It has been said that humans are made of the same stuff as the stars. I remember being 16 and staring into that nightly infinite expanse, willing them to come closer, to teach me something about the meaning of life, about who we are and why we’re here. As it was, sixteen-year-old me was preoccupied with trying on selves, jokes, clothes, thoughts, emotions, places, experiences, always looking for a steady and sure version of herself to show up in one of the many episodic reinventions. She was sure that through some process of elimination she would maybe know who she wasn’t, in order to get closer to who she—maybe—was.
16 returned often to her sarcasm, her guard up to protect how open and innocent she really felt. The gloomy sarcasm felt like a protective circle around her optimism and excitement. Perhaps she kept it shielded because of how porous, how affected she truly was. Both moved and unshaken, vaporous and frozen. Melancholy, head in the clouds, face to the sun, the romance of being rained-on embraced, try it all on, there she was. Judgements, questions, methods, markers. Tastes, trends, groups, beliefs. She needed to find out for herself, with only as much experimentation as her religion would allow. Uncomfortable in her own body, wondering when the day would come that she would finally feel present in it. Hoping that she could enjoy being alive inside of herself before death delivered her spirit to the wild.
I wish to gather her up in my arms now with unflinching eye contact in a calming welcome home vibe, absent of shame. I want to offer her absolution, to see her absorb and marvel at her state of being. She is a creature of light, she just doesn’t know it yet. A beauty all her own, like the sun beaming through broken windows of an abandoned industrial building. She will one day find out that she is, in fact, made of warmth and goodness. She will eventually recognize her intrinsic luminescence, but for now, the uncertain searching look in her eye as we make eye contact is enough. She has things to teach me, just as much as I have the compassion to give her.
She wonders if a life without regret is possible, an odd thing for a 16-year-old to think about, and I wonder if I can bottle the bright innocence she exudes and burn it like incense. She wonders if she looks okay, tugs at her shirt a bit, and I do the same. We are one and the same, staring at mirror images of ourselves. The difference between her body and mine is that mine has more stories to tell. More weight to it. I can feel these journeys stored up; the emotions that are still in play. She has her shoulders back, looking life square in the face. I have to remind myself to straighten up and lift my head. The truth of the matter is that we both wonder if we’re enough. Enough of what, I don’t know. I look at her—body, soul, spirit—and wonder how her mind could have ever thought such a thing. She is perfect. New. Alive. An awkward lively human with a pixie haircut.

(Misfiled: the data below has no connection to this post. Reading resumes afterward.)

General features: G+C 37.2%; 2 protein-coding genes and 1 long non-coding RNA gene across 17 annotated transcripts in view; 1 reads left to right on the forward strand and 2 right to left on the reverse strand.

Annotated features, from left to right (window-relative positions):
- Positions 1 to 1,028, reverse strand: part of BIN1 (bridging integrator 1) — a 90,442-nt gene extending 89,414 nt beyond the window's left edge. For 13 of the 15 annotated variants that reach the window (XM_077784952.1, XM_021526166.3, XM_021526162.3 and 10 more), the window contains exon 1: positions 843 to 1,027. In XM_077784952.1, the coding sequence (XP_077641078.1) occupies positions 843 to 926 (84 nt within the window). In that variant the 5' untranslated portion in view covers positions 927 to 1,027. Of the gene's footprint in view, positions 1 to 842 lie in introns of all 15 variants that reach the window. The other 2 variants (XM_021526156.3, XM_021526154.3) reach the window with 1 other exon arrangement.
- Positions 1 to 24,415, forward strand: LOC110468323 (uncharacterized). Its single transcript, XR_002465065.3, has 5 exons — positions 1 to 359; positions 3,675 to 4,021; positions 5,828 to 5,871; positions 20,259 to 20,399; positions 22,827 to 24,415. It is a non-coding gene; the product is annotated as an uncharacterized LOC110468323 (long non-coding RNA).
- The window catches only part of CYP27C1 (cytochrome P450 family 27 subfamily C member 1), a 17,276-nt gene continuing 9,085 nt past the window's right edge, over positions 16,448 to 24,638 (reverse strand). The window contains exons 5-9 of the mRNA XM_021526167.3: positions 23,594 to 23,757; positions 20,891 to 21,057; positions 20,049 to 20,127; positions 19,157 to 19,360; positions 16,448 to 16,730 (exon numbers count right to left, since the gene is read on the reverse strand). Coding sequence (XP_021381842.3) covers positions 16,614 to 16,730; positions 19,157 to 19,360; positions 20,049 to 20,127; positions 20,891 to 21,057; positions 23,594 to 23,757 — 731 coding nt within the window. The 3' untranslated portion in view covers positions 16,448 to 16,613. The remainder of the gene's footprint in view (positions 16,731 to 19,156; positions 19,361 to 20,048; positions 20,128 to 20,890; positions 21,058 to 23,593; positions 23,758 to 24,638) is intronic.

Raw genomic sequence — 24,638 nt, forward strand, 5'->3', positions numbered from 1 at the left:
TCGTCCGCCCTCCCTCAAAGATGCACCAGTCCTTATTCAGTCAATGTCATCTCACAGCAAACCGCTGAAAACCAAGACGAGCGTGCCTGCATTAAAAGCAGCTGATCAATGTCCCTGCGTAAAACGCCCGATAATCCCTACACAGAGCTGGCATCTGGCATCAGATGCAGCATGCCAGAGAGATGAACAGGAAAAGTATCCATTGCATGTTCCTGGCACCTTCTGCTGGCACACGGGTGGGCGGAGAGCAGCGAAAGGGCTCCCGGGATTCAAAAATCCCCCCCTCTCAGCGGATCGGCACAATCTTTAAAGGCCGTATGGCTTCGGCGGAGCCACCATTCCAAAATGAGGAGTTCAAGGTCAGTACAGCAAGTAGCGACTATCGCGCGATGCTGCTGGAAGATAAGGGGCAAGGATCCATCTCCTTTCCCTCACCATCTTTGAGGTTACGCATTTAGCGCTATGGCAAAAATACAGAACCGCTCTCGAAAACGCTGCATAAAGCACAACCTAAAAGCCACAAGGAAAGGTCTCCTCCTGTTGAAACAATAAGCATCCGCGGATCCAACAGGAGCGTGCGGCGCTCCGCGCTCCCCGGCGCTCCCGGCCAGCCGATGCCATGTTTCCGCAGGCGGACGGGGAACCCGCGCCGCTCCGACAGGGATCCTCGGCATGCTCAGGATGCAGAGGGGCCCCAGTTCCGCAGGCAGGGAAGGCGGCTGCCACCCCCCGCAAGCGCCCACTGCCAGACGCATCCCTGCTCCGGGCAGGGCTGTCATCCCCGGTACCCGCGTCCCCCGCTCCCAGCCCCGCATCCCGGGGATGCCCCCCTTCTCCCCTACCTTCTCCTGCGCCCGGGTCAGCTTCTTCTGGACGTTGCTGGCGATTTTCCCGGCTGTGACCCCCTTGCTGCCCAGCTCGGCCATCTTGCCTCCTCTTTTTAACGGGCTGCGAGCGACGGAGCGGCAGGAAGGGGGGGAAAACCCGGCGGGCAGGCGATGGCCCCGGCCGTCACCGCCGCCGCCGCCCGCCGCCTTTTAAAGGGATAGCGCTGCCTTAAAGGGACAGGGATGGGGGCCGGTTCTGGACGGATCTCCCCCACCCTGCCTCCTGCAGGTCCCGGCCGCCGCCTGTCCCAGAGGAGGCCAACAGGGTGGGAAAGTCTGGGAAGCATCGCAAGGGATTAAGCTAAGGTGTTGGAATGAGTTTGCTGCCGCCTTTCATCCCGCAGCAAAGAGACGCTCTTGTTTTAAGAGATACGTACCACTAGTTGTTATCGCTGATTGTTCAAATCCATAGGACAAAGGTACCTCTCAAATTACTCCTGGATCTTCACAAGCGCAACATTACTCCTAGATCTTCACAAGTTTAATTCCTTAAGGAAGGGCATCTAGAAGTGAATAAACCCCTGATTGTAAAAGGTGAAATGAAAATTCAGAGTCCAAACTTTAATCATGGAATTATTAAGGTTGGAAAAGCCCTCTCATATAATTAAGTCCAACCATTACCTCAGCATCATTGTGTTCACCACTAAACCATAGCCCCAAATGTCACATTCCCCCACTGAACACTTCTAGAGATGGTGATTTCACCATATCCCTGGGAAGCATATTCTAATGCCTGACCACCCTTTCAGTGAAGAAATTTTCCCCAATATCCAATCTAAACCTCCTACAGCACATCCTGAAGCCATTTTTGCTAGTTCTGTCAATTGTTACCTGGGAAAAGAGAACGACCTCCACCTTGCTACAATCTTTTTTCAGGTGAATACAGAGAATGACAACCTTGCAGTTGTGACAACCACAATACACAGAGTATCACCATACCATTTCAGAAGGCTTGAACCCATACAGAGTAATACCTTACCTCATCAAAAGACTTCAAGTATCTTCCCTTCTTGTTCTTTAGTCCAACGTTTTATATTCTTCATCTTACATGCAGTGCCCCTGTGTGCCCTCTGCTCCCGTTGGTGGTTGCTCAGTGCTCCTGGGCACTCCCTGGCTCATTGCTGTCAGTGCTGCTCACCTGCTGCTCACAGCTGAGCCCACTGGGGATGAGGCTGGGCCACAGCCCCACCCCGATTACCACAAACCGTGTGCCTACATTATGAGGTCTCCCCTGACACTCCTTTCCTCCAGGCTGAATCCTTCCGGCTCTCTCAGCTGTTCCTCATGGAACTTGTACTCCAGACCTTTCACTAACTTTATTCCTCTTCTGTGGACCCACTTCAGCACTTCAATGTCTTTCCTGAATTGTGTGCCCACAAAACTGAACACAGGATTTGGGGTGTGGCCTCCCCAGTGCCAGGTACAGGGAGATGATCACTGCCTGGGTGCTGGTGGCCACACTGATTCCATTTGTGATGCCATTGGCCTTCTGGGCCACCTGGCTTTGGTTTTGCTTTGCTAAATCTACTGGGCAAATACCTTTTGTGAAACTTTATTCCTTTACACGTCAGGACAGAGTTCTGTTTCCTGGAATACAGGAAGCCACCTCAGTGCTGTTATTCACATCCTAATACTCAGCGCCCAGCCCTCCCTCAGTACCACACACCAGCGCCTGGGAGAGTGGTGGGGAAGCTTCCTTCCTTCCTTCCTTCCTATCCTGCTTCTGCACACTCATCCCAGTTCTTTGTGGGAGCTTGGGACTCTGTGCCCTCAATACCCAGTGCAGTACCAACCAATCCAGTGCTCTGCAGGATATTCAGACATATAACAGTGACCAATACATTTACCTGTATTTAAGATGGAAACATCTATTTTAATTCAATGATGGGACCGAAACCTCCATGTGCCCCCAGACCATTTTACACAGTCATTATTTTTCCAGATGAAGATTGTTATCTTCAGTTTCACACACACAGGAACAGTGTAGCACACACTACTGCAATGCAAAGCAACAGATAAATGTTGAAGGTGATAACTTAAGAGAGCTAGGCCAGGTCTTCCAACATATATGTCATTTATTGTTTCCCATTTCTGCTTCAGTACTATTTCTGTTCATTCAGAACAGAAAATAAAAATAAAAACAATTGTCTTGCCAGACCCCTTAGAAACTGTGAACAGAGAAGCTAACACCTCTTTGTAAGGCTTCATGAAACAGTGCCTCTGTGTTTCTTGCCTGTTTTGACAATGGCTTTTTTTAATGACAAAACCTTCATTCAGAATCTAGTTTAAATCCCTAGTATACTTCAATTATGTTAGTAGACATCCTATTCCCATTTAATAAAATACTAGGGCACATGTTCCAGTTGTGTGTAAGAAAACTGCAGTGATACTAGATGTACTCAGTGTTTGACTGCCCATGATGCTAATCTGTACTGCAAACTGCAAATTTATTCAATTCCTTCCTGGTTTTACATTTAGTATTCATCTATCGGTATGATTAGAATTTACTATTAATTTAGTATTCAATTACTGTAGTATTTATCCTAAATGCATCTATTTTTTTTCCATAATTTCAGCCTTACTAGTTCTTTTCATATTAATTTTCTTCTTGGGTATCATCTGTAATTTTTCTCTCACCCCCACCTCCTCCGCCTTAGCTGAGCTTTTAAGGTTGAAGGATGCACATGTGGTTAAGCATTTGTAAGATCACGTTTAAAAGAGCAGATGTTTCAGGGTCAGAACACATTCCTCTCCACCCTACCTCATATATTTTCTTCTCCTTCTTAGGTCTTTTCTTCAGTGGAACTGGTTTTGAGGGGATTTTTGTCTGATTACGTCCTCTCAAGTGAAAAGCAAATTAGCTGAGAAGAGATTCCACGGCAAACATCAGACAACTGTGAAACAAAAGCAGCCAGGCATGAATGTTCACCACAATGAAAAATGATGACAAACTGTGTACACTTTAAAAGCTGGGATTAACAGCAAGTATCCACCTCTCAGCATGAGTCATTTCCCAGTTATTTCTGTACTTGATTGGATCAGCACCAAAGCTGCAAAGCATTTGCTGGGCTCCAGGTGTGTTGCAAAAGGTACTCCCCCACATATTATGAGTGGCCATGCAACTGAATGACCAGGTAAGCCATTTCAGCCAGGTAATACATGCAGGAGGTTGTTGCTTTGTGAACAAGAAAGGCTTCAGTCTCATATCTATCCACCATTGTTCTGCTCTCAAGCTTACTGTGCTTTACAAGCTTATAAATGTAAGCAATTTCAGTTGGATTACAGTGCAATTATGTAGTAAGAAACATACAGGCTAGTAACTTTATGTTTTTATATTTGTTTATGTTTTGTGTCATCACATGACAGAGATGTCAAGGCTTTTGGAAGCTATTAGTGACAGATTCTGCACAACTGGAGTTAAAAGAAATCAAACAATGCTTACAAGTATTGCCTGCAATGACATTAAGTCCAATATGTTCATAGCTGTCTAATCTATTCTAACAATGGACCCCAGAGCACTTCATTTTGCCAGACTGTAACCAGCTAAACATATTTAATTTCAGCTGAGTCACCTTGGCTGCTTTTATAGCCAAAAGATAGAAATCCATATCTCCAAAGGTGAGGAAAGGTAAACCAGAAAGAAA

We stare into space for a bit. Two soul sisters, myself and I, kindred spirits, strengthening each other with solidarity. Our resolve feels ageless and timeless. I can almost feel a grandmother version of ourselves is hovering over both of us. We will find our essence. We will. She will. I will.
We all wonder what it feels like to be original. Perhaps part of it looks like seeing into the past and sitting with the many ages of my own self in order to love each one and celebrate each of them as they grow. Today it’s 16 and I. Maybe my practice is to embrace the many test phases of Amanda Lindsey Cook and really listen to what all of those experiences have to say to me, to heal me.
Part of me is sad it took me over 30 years to begin to fall in love with the very person who needed to try those personas on, but that’s just the regret talking—whatever regret is. Part of me is sad that I was thinking about such things and wondering if I was enough at the perfect age of 16. Part of me is wondering if it’s just all par for the course and that, in the end, what we face begins to heal us and what we fear actually begins to free us. What if all of it matters and what if being an original has less to do with trying to “be” and more with letting ourselves become? Perhaps all of the attempts and tries are part of the reinvention that is necessary to embrace our truest self– all ages, all personas, all quests of the soul and body included. So here we all are—all of the “me’s” and all of the “you’s” perfectly original right where we are – whether we see our stars yet or not.
I propose this. That we become more gentle with our many years of discovery and personality development, especially while attempting to meet the demands of our immediate surroundings. That we spend more time looking at the stars and less at Instagram presentations. That we fall deeply and blissfully more in love with being alive, with whatever age we are and all the ages that led us to this one. That we dance more, through our kitchens, on the street on the way to work, and especially whenever we feel thoughts and questions making cases and calculating worthiness and regrets in our rational minds. Shake off those dusty thoughts and shine.
You are ever so so so so bright.
Amanda Cook is a songwriter and worship leader at Bethel Church and with Bethel Music. Originally from Winnipeg, Canada, Amanda has a dynamic history as a worship leader and songwriter that began at a young age. She has been a part of the Bethel Music family since 2010 and currently ministers throughout the United States and internationally. Amanda’s worship wraps words and pictures around what it is like to live honestly and passionately connected to God, discovering greater fullness and wonder in every season with Him.